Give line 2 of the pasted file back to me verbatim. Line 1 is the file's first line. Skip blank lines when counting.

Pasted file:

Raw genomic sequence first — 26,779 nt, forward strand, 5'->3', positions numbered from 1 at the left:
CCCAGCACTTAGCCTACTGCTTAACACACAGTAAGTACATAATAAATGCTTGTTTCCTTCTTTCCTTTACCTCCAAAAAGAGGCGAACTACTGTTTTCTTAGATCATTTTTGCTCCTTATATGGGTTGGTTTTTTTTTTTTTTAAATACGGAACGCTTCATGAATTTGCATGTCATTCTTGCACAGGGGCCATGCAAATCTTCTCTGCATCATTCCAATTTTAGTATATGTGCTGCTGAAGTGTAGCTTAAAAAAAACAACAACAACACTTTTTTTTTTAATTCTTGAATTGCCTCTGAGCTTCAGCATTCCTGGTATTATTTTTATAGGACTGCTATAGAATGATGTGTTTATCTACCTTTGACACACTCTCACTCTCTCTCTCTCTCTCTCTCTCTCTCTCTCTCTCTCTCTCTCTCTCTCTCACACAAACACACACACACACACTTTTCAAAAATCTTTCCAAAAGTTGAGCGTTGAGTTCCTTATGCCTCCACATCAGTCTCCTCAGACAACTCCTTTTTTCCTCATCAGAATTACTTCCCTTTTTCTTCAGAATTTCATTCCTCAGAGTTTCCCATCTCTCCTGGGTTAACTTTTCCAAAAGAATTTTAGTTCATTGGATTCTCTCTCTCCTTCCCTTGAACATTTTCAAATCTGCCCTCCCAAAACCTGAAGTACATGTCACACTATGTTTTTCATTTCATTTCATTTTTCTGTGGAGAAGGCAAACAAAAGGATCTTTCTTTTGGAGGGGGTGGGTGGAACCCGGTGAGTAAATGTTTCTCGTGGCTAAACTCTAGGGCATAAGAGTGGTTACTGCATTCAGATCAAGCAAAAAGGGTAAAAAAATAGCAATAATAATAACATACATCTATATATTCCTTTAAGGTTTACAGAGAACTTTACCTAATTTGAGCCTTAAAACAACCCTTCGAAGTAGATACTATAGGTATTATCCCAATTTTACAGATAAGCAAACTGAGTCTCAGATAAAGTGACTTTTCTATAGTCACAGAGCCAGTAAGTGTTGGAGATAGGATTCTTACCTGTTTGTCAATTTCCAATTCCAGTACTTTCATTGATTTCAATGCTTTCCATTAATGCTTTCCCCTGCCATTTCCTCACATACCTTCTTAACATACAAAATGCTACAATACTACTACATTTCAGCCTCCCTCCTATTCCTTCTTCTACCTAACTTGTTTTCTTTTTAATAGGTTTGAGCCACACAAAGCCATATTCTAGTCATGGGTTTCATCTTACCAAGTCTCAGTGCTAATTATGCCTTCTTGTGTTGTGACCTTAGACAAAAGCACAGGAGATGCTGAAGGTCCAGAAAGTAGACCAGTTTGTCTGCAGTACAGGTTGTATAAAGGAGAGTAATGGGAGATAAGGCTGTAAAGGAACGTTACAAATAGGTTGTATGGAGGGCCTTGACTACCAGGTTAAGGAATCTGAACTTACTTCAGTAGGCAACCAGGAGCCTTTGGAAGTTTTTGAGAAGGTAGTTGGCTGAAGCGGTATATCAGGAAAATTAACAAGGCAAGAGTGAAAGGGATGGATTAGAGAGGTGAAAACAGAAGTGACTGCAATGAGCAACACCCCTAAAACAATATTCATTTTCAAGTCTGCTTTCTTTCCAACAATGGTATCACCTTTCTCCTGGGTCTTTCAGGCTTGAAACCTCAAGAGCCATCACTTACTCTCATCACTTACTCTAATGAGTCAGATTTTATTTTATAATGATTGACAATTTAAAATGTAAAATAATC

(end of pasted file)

CCCAGCACTTAGCCTACTGCTTAACACACAGTAAGTACATAATAAATGCTTGTTTCCTTCTTTCCTTTACCTCCAAAAAGAGGCGAACTACTGTTTTCTTAGATCATTTTTGCTCCTTATATGGGTTGGTTTTTTTTTTTTTTAAATACGGAACGCTTCATGAATTTGCATGTCATTCTTGCACAGGGGCCATGCAAATCTTCTCTGCATCATTCCAATTTTAGTATATGTGCTGCTGAAGTGTAGCTTAAAAAAAACAACAACAACACTTTTTTTTTTAATTCTTGAATTGCCTCTGAGCTTCAGCATTCCTGGTATTATTTTTATAGGACTGCTATAGAATGATGTGTTTATCTACCTTTGACACACTCTCACTCTCTCTCTCTCTCTCTCTCTCTCTCTCTCTCTCTCTCTCTCTCTCTCTCACACAAACACACACACACACACTTTTCAAAAATCTTTCCAAAAGTTGAGCGTTGAGTTCCTTATGCCTCCACATCAGTCTCCTCAGACAACTCCTTTTTTCCTCATCAGAATTACTTCCCTTTTTCTTCAGAATTTCATTCCTCAGAGTTTCCCATCTCTCCTGGGTTAACTTTTCCAAAAGAATTTTAGTTCATTGGATTCTCTCTCTCCTTCCCTTGAACATTTTCAAATCTGCCCTCCCAAAACCTGAAGTACATGTCACACTATGTTTTTCATTTCATTTCATTTTTCTGTGGAGAAGGCAAACAAAAGGATCTTTCTTTTGGAGGGGGTGGGTGGAACCCGGTGAGTAAATGTTTCTCGTGGCTAAACTCTAGGGCATAAGAGTGGTTACTGCATTCAGATCAAGCAAAAAGGGTAAAAAAATAGCAATAATAATAACATACATCTATATATTCCTTTAAGGTTTACAGAGAACTTTACCTAATTTGAGCCTTAAAACAACCCTTCGAAGTAGATACTATAGGTATTATCCCAATTTTACAGATAAGCAAACTGAGTCTCAGATAAAGTGACTTTTCTATAGTCACAGAGCCAGTAAGTGTTGGAGATAGGATTCTTACCTGTTTGTCAATTTCCAATTCCAGTACTTTCATTGATTTCAATGCTTTCCATTAATGCTTTCCCCTGCCATTTCCTCACATACCTTCTTAACATACAAAATGCTACAATACTACTACATTTCAGCCTCCCTCCTATTCCTTCTTCTACCTAACTTGTTTTCTTTTTAATAGGTTTGAGCCACACAAAGCCATATTCTAGTCATGGGTTTCATCTTACCAAGTCTCAGTGCTAATTATGCCTTCTTGTGTTGTGACCTTAGACAAAAGCACAGGAGATGCTGAAGGTCCAGAAAGTAGACCAGTTTGTCTGCAGTACAGGTTGTATAAAGGAGAGTAATGGGAGATAAGGCTGTAAAGGAACGTTACAAATAGGTTGTATGGAGGGCCTTGACTACCAGGTTAAGGAATCTGAACTTACTTCAGTAGGCAACCAGGAGCCTTTGGAAGTTTTTGAGAAGGTAGTTGGCTGAAGCGGTATATCAGGAAAATTAACAAGGCAAGAGTGAAAGGGATGGATTAGAGAGGTGAAAACAGAAGTGACTGCAATGAGCAACACCCCTAAAACAATATTCATTTTCAAGTCTGCTTTCTTTCCAACAATGGTATCACCTTTCTCCTGGGTCTTTCAGGCTTGAAACCTCAAGAGCCATCACTTACTCTCATCACTTACTCTAATGAGTCAGATTTTATTTTATAATGATTGACAATTTAAAATGTAAAATAATC